Major Company Working to Stop People from Eating Enticing Cleaning Product in Mississauga and Beyond

Published January 23, 2018 at 11:57 pm


In light of a very disturbing recent trend, Health Canada has warned individuals against eating a particular laundry detergent. Now, the company behind the cleaning product has spoken up.

Procter & Gamble (P&G) CEO David Taylor recently posted on P&G’s company blog to deter teens and young adults from eating single-load laundry detergent packets, or Tide Pods. 

“As a father, seeing recent examples of young people intentionally take part in self-harming challenges like ingesting large amounts of cinnamon or the so-called ‘Tide Pods Challenge’ is extremely concerning,” said Taylor. 

“The possible life altering consequences of this act, seeking internet fame, can derail young people’s hopes and dreams and ultimately their health.” 

It’s no secret that eating Tide Pods is extremely dangerous. P&G is indeed taking some action to stop the “Tide Pods Challenge.”

Taylor says that P&G is “working with [their] partners to do what [they] can to stop this dangerous trend, including ensuring social media networks are removing videos that glorify this harmful behavior, partnering with advocacy and industry groups to help spread the word that this is dangerous behavior not to be copied.”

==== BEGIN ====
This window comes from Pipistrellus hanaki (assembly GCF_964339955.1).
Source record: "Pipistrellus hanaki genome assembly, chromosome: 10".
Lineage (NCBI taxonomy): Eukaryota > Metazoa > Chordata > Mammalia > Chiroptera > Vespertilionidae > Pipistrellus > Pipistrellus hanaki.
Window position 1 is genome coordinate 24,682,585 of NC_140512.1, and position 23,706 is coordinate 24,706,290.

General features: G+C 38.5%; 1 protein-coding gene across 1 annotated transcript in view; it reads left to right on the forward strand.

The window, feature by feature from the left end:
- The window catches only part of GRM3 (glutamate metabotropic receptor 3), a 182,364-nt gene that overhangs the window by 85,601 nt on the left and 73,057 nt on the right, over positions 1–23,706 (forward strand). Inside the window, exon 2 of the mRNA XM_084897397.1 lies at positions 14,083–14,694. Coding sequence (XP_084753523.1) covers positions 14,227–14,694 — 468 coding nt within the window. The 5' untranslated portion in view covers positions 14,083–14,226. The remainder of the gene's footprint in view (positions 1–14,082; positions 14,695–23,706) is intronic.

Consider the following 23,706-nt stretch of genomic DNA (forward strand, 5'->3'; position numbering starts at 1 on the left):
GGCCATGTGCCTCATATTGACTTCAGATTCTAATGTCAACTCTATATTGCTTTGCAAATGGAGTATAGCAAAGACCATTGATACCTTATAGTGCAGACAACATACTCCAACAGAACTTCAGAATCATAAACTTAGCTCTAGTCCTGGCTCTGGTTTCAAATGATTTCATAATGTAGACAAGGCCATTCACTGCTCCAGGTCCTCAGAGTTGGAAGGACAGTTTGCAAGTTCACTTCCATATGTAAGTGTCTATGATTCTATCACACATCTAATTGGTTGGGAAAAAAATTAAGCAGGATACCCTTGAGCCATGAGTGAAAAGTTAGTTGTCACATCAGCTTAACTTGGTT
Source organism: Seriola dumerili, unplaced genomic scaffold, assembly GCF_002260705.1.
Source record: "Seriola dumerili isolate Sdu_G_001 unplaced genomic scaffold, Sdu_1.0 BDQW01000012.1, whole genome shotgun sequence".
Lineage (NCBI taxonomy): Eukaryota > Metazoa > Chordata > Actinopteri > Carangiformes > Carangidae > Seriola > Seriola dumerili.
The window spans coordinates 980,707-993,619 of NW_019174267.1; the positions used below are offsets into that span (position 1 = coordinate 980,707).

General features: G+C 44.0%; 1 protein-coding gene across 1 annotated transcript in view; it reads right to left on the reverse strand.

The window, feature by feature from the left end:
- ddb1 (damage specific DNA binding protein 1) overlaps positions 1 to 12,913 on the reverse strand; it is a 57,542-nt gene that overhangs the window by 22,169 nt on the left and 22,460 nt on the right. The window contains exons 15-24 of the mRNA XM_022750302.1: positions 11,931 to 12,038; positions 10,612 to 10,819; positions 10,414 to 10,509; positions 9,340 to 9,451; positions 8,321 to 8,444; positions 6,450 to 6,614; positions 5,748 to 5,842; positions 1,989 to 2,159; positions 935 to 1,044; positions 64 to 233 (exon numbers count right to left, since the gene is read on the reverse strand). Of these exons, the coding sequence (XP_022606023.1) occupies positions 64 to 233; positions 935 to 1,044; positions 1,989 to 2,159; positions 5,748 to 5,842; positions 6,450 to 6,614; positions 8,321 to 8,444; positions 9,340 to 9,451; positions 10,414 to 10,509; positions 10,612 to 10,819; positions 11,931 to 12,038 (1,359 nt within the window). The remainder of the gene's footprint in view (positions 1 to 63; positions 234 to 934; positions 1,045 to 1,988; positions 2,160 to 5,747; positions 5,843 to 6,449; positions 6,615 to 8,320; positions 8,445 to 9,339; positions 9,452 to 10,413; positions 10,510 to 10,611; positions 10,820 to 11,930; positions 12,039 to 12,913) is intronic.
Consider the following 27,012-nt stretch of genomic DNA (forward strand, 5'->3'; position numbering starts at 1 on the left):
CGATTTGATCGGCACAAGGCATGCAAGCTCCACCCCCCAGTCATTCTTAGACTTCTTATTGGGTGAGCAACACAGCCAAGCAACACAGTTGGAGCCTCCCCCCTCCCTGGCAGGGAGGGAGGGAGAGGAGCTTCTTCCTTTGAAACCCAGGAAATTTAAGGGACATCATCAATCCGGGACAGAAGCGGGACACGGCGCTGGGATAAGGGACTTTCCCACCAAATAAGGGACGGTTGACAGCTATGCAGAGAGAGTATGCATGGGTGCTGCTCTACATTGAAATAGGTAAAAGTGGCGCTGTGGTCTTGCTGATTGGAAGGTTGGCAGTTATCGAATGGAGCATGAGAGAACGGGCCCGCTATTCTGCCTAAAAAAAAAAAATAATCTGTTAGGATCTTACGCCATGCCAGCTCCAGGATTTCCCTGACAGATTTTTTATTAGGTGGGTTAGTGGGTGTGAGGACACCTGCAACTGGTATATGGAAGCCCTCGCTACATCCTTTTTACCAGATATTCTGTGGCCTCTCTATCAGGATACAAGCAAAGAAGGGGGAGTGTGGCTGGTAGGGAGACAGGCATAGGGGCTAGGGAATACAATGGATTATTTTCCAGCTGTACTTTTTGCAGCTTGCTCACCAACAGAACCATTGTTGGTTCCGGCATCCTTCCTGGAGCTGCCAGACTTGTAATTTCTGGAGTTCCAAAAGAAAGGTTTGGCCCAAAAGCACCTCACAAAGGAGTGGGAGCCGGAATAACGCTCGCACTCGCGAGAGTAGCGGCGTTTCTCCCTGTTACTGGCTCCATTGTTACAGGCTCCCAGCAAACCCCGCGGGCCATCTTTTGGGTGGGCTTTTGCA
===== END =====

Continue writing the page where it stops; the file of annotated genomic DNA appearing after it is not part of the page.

P&G also recently released a 20-second public service announcement to discourage people from eating Tide Pods.

“Tide PODs are highly concentrated detergent meant only to clean clothes,” states the caption under the ad. “To reinforce this important message we asked our good friend Rob Gronkowski to clarify they should only be used for laundry!”

“What the heck is going on people?” says the football player in the video. “Use Tide Pods for washing, not eating.”

In his blog post, Taylor also dealt some advice to older adults.

“Let’s all take a moment to talk with the young people in our lives and let them know that their life and health matter more than clicks, views and likes. Please help them understand that this is no laughing matter.”

Health Canada issued a warning earlier this month about the dangers of laundry detergent packets (laundry pods).

Because of their small size, the pods could entice some children into swallowing them if they get mistaken for a gummy candy, which could result in nausea and vomiting, coughing and choking, breathing troubles, and stomach pain.

Another issue with laundry pods being mistaken for toys is that they can burst with a small amount of pressure, and their thin membrane can easily dissolve with just a small amount of moisture. Contact with the contents of the laundry pods can lead to skin irritation, rashes, and eye irritation.

P&G advises that Tide Pods are kept out of reach and locked away from children, among some other safety tips.

According to the Ontario Poison Centre, there has been a slight increase in calls relating to single-use laundry packet exposure so far this year.

Please don’t eat Tide Pods, Mississauga.

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